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Ekaterina Sorokina and Youcheng Wang

Tourism lacks its own unique theoretical knowledge and most would agree that it is yet to become a discipline. Generally, theoretical knowledge of the tourism field has been ‘borrowed’ from other related disciplines and then ‘stretched’ to give it a tourism dimension. Consequently, most of the concepts and theoretical frameworks that are available in the tourism field are not unique because they have been developed elsewhere. The interdisciplinary nature of tourism has resulted in a highly fragmented, fragile and sometimes weak knowledge about the real-world phenomena. However, the tourism field has recently begun to show promising signs, and now strives to develop its own theoretical knowledge and to integrate this knowledge in one general theoretical framework. In order to facilitate development of tourism-specific knowledge, researchers need to understand what constitutes a theory and a theoretical contribution. Unfortunately, many are mistaken in their view of a theory. Therefore, this chapter is designed to introduce tourism and hospitality researchers to the subject of theory and to various approaches that researchers may apply to make a theoretical contribution. Most academic journals offer no specific guidelines on how to make an original and significant theoretical contribution to the tourism field. Thus, the chapter provides information that is necessary to educate researchers on this subject.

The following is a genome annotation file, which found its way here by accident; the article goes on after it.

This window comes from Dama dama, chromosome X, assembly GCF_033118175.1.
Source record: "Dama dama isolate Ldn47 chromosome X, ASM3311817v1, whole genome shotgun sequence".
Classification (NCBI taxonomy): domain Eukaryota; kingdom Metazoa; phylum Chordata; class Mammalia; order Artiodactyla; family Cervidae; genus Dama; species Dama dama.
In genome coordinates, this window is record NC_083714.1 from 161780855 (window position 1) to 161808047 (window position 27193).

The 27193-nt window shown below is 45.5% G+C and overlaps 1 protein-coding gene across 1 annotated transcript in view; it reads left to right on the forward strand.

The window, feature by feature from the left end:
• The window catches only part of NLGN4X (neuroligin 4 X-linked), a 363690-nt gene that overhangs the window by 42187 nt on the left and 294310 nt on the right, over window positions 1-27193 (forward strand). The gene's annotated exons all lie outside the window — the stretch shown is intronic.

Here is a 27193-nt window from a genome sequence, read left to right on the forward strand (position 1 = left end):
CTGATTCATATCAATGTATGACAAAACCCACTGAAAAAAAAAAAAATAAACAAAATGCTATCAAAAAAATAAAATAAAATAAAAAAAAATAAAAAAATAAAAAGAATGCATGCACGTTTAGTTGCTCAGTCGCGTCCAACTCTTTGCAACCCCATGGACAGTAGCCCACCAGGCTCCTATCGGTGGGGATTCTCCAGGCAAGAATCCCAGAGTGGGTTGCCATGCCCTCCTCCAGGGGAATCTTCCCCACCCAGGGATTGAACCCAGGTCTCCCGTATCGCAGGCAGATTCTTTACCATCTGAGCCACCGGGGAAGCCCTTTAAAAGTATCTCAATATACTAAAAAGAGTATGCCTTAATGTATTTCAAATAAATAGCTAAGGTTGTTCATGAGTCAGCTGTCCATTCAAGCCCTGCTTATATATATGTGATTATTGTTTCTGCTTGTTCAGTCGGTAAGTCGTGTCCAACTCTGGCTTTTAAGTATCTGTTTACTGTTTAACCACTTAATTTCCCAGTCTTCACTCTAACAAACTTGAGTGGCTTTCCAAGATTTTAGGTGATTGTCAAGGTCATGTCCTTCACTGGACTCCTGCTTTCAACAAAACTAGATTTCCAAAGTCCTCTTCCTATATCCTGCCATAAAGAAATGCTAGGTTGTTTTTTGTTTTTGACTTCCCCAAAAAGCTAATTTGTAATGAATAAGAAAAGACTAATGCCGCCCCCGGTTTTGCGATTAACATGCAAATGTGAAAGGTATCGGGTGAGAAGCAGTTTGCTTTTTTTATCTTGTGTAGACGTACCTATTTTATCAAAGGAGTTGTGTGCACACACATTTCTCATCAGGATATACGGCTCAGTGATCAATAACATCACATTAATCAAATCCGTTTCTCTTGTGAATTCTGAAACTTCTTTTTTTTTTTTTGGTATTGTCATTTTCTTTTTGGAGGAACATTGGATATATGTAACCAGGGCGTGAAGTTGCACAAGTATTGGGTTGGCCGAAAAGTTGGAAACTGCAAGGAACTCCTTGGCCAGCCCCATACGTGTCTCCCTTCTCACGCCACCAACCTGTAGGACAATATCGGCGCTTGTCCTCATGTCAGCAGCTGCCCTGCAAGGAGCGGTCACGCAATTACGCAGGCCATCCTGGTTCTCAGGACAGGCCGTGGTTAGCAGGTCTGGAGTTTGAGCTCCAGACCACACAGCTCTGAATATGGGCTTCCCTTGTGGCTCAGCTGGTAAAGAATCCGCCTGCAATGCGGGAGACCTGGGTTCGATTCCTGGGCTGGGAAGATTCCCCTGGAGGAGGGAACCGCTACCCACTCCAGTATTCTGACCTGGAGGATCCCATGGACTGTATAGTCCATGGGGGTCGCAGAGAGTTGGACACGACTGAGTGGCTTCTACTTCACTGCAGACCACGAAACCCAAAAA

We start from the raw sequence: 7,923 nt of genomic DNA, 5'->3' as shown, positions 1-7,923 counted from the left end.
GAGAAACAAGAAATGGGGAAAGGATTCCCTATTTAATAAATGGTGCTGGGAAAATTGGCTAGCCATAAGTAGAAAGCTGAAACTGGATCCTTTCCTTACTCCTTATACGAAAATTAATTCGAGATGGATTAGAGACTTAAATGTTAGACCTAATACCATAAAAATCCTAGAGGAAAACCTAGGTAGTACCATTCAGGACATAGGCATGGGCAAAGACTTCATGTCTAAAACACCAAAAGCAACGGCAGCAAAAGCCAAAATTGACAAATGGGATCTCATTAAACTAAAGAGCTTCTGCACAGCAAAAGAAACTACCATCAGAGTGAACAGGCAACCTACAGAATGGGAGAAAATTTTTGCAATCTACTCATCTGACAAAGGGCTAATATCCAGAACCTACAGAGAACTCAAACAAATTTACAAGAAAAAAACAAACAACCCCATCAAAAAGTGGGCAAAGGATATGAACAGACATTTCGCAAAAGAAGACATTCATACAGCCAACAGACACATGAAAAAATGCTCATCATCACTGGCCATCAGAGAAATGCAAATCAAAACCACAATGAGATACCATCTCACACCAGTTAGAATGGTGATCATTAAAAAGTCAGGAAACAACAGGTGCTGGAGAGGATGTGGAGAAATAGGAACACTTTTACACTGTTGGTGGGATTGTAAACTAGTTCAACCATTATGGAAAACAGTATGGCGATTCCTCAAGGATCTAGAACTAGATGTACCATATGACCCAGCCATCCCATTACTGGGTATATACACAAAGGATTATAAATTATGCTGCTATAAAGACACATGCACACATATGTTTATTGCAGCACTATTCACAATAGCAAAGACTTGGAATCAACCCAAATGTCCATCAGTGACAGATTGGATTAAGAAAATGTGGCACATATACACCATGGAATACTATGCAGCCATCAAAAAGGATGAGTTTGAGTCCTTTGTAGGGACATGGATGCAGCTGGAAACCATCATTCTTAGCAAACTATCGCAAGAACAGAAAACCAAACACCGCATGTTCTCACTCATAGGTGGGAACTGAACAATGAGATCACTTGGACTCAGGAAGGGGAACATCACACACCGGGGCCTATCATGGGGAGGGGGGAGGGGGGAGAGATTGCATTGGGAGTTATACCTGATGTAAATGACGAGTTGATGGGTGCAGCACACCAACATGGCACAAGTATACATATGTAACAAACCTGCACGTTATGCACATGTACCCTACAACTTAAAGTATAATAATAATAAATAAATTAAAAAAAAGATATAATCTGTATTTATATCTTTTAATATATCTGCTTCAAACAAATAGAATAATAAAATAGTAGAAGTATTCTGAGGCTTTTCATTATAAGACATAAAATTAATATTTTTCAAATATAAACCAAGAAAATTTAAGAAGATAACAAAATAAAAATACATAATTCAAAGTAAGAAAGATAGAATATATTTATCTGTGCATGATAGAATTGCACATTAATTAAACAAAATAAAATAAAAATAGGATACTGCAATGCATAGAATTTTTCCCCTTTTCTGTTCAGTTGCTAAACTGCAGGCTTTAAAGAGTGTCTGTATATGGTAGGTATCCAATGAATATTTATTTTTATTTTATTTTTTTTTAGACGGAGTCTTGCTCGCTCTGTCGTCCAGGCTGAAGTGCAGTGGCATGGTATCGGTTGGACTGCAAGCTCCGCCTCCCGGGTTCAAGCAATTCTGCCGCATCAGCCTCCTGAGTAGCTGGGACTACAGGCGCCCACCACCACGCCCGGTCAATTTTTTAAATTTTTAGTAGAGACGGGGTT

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Ekaterina Sorokina and Youcheng Wang

Tourism research is often critiqued for the ‘stretching’ and ‘contextualizing’ of concepts from other related disciplines and fields. This chapter, therefore, offers theory building and theory evaluation tools that may facilitate the development of knowledge unique to tourism and hospitality. The chapter begins with a review of two dominant paradigms that have greatly influenced all social science research; it then explores methodologies that represent each of the paradigms and provides examples of methods that are relevant to them. Specifically, the chapter provides a snapshot of the methods, and highlights their application in practice, as well as their benefits and disadvantages. Description of the methods is followed by a discussion of two theory building strategies that researchers may apply. The chapter additionally explores an ongoing process of theory building to demonstrate a general process of its development. Lastly, the chapter examines various theory evaluation criteria, and develops a framework that integrates them. Each of the criteria is discussed in detail to facilitate researchers’ understanding of how they may be applied to evaluate an existing theory.